Jean Tinguely was a Swiss sculptor best known for his kinetic art sculptural machines (known officially as Métamatics) that extended the Dada tradition into the later part of the 20th century. Tinguely's art satirized automation and the technological overproduction of material goods.
Born in Fribourg, Tinguely grew up in Basel, and in 1941-1945 studied at the Kunstgewerbeschule. He moved to France in 1952 with his first wife, Swiss artist Eva Aeppli, to pursue a career in art. He belonged to the Parisian avantgarde in the mid-twentieth century and was one of the artists who signed the New Realist's manifesto (Nouveau réalisme) in 1960.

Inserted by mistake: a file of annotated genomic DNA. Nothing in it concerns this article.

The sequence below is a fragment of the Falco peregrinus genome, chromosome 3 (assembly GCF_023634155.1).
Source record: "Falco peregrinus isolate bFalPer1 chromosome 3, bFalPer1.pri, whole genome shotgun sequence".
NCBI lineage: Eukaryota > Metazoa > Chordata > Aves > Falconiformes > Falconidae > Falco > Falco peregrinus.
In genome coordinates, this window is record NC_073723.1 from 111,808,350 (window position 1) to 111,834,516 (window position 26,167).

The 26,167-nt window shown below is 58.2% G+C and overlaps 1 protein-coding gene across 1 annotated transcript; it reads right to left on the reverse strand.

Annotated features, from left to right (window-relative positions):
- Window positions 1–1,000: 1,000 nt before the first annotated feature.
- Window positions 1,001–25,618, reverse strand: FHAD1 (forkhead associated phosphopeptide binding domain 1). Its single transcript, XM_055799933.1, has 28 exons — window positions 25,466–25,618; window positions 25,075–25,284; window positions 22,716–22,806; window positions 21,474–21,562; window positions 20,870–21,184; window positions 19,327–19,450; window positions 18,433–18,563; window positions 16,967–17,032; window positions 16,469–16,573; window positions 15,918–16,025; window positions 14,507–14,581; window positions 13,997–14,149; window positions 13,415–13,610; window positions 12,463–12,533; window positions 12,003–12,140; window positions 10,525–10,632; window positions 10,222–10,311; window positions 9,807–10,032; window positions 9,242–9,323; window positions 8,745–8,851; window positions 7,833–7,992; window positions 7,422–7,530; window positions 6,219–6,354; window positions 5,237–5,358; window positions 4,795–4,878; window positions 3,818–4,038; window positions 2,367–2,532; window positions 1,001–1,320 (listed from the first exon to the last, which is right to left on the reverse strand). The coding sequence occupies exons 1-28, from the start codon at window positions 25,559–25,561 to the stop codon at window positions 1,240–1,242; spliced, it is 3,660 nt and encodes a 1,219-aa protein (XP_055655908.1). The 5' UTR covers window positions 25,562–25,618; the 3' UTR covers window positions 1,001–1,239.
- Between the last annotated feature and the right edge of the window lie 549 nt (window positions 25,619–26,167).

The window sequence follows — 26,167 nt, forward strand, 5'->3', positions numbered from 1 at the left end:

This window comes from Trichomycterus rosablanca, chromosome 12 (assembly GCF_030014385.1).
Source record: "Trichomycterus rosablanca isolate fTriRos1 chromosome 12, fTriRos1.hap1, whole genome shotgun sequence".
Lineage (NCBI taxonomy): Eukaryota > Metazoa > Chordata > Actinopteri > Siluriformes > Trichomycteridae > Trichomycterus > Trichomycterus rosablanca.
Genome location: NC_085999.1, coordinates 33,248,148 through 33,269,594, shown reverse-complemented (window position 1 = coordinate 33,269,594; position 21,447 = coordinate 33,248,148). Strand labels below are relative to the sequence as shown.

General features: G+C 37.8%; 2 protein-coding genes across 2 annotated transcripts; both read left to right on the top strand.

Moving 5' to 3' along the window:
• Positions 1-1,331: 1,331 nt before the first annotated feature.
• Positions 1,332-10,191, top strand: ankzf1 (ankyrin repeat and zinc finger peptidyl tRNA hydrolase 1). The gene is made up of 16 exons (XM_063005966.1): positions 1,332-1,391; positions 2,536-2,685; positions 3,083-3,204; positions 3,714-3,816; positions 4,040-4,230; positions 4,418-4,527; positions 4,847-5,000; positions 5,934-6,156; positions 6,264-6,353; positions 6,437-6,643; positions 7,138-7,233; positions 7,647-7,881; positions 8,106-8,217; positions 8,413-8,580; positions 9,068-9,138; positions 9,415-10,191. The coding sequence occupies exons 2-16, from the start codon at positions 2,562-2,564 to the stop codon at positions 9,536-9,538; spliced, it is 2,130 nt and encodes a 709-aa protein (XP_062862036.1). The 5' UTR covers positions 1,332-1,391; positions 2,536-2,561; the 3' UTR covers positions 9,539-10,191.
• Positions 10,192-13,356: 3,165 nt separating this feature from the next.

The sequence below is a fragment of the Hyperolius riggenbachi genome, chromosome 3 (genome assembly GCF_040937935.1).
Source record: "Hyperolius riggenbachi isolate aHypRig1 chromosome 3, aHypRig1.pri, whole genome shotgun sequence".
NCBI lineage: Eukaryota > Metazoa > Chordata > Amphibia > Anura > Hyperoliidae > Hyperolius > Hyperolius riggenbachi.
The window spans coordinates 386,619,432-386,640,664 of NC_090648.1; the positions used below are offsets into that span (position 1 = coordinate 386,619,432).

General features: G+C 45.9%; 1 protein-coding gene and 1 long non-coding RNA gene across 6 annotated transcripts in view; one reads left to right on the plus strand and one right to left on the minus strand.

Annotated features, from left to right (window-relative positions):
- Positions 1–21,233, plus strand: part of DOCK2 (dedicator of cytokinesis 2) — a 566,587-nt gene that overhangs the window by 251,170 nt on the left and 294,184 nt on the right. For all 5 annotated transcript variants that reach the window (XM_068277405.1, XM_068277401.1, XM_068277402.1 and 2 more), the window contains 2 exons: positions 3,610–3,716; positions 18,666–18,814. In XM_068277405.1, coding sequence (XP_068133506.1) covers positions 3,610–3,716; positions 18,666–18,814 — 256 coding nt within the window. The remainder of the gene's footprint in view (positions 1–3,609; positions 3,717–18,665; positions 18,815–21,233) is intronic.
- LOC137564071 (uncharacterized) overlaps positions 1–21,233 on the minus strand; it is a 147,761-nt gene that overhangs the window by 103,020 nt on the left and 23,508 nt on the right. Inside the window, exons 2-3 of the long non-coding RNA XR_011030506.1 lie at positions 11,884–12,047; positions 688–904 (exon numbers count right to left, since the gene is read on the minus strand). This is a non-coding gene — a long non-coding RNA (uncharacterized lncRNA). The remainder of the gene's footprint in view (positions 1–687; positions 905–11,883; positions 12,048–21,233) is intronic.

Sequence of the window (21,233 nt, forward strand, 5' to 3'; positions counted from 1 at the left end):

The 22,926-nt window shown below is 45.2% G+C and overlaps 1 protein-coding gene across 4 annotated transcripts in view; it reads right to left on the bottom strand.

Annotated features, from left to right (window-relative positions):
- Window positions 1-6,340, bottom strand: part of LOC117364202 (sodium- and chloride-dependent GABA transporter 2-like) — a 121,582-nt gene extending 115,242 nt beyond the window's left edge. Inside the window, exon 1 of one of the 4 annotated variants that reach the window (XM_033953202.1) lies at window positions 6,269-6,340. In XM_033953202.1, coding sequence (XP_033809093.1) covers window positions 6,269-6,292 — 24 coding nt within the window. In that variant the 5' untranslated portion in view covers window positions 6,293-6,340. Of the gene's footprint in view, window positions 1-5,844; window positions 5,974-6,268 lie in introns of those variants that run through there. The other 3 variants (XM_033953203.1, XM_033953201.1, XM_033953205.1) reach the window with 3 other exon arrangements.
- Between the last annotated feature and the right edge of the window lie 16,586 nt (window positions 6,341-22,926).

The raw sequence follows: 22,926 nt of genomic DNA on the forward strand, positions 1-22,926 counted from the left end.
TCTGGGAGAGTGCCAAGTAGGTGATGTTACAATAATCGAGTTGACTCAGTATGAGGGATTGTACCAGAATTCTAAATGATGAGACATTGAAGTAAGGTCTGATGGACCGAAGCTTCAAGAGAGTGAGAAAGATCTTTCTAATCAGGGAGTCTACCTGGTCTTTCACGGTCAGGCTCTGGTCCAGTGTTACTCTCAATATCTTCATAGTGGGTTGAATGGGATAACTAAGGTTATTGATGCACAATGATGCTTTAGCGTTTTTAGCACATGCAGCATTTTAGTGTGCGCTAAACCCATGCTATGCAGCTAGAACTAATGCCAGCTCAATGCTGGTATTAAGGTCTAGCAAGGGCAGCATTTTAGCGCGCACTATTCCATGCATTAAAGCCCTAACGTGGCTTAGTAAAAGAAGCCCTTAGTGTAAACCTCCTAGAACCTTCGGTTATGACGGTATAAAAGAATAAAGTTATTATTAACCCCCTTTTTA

His best-known work, a self-destroying sculpture titled Homage to New York (1960), only partially self-destructed at the Museum of Modern Art, New York City, although his later work, Study for an End of the World No. 2 (1962), detonated successfully in front of an audience gathered in the desert outside Las Vegas.
Tinguely married fellow Swiss artist Eva Aeppli in 1951. In 1971 he married his second wife, Niki de Saint Phalle, with whom he collaborated on several artistic projects, such as the Hon – en katedral or Le Cyclop.
Tinguely died of heart failure in 1991 at the age of 66 years, in the Inselspital in Bern.